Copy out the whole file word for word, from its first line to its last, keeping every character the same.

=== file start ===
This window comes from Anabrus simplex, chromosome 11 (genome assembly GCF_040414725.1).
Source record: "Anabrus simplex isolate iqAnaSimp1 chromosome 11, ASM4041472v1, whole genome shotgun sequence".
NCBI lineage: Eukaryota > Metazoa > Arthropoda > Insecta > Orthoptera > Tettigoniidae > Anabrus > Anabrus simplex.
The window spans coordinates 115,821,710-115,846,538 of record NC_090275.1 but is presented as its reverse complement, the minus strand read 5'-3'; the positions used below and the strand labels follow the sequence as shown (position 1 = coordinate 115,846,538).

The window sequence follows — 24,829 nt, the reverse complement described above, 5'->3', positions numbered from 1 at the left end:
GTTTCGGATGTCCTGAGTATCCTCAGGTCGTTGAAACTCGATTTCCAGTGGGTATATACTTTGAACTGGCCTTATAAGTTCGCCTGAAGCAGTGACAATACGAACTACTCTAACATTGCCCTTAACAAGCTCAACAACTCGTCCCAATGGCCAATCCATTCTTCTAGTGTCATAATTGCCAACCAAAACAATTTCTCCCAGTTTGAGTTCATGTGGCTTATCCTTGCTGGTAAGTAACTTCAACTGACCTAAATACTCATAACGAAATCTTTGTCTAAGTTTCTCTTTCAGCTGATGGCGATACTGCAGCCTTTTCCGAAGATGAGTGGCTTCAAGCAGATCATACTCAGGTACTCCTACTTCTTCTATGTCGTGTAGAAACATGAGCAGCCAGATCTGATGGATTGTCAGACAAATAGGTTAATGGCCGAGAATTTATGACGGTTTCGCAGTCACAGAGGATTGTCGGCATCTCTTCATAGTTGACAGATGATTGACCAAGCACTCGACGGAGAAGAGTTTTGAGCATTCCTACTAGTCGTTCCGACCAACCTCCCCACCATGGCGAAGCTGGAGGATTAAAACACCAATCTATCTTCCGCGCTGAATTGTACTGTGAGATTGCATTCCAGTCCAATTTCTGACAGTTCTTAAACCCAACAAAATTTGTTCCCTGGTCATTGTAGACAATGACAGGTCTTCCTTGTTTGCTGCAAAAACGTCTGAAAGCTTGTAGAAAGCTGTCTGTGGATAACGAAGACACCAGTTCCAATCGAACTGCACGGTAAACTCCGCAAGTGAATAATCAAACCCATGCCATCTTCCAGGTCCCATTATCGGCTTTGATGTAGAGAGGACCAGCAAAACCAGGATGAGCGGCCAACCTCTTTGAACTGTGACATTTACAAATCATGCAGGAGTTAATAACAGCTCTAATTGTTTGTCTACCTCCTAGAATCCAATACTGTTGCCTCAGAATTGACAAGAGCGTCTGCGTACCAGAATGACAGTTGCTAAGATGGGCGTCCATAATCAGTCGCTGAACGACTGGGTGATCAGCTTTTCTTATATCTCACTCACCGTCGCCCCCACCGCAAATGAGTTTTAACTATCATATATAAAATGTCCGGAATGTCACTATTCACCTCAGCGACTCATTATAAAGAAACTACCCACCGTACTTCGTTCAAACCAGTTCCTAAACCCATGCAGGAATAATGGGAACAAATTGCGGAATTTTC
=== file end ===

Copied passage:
This window comes from Anabrus simplex, chromosome 11 (genome assembly GCF_040414725.1).
Source record: "Anabrus simplex isolate iqAnaSimp1 chromosome 11, ASM4041472v1, whole genome shotgun sequence".
NCBI lineage: Eukaryota > Metazoa > Arthropoda > Insecta > Orthoptera > Tettigoniidae > Anabrus > Anabrus simplex.
The window spans coordinates 115,821,710-115,846,538 of record NC_090275.1 but is presented as its reverse complement, the minus strand read 5'-3'; the positions used below and the strand labels follow the sequence as shown (position 1 = coordinate 115,846,538).

The window sequence follows — 24,829 nt, the reverse complement described above, 5'->3', positions numbered from 1 at the left end:
GTTTCGGATGTCCTGAGTATCCTCAGGTCGTTGAAACTCGATTTCCAGTGGGTATATACTTTGAACTGGCCTTATAAGTTCGCCTGAAGCAGTGACAATACGAACTACTCTAACATTGCCCTTAACAAGCTCAACAACTCGTCCCAATGGCCAATCCATTCTTCTAGTGTCATAATTGCCAACCAAAACAATTTCTCCCAGTTTGAGTTCATGTGGCTTATCCTTGCTGGTAAGTAACTTCAACTGACCTAAATACTCATAACGAAATCTTTGTCTAAGTTTCTCTTTCAGCTGATGGCGATACTGCAGCCTTTTCCGAAGATGAGTGGCTTCAAGCAGATCATACTCAGGTACTCCTACTTCTTCTATGTCGTGTAGAAACATGAGCAGCCAGATCTGATGGATTGTCAGACAAATAGGTTAATGGCCGAGAATTTATGACGGTTTCGCAGTCACAGAGGATTGTCGGCATCTCTTCATAGTTGACAGATGATTGACCAAGCACTCGACGGAGAAGAGTTTTGAGCATTCCTACTAGTCGTTCCGACCAACCTCCCCACCATGGCGAAGCTGGAGGATTAAAACACCAATCTATCTTCCGCGCTGAATTGTACTGTGAGATTGCATTCCAGTCCAATTTCTGACAGTTCTTAAACCCAACAAAATTTGTTCCCTGGTCATTGTAGACAATGACAGGTCTTCCTTGTTTGCTGCAAAAACGTCTGAAAGCTTGTAGAAAGCTGTCTGTGGATAACGAAGACACCAGTTCCAATCGAACTGCACGGTAAACTCCGCAAGTGAATAATCAAACCCATGCCATCTTCCAGGTCCCATTATCGGCTTTGATGTAGAGAGGACCAGCAAAACCAGGATGAGCGGCCAACCTCTTTGAACTGTGACATTTACAAATCATGCAGGAGTTAATAACAGCTCTAATTGTTTGTCTACCTCCTAGAATCCAATACTGTTGCCTCAGAATTGACAAGAGCGTCTGCGTACCAGAATGACAGTTGCTAAGATGGGCGTCCATAATCAGTCGCTGAACGACTGGGTGATCAGCTTTTCTTATATCTCACTCACCGTCGCCCCCACCGCAAATGAGTTTTAACTATCATATATAAAATGTCCGGAATGTCACTATTCACCTCAGCGACTCATTATAAAGAAACTACCCACCGTACTTCGTTCAAACCAGTTCCTAAACCCATGCAGGAATAATGGGAACAAATTGCGGAATTTTC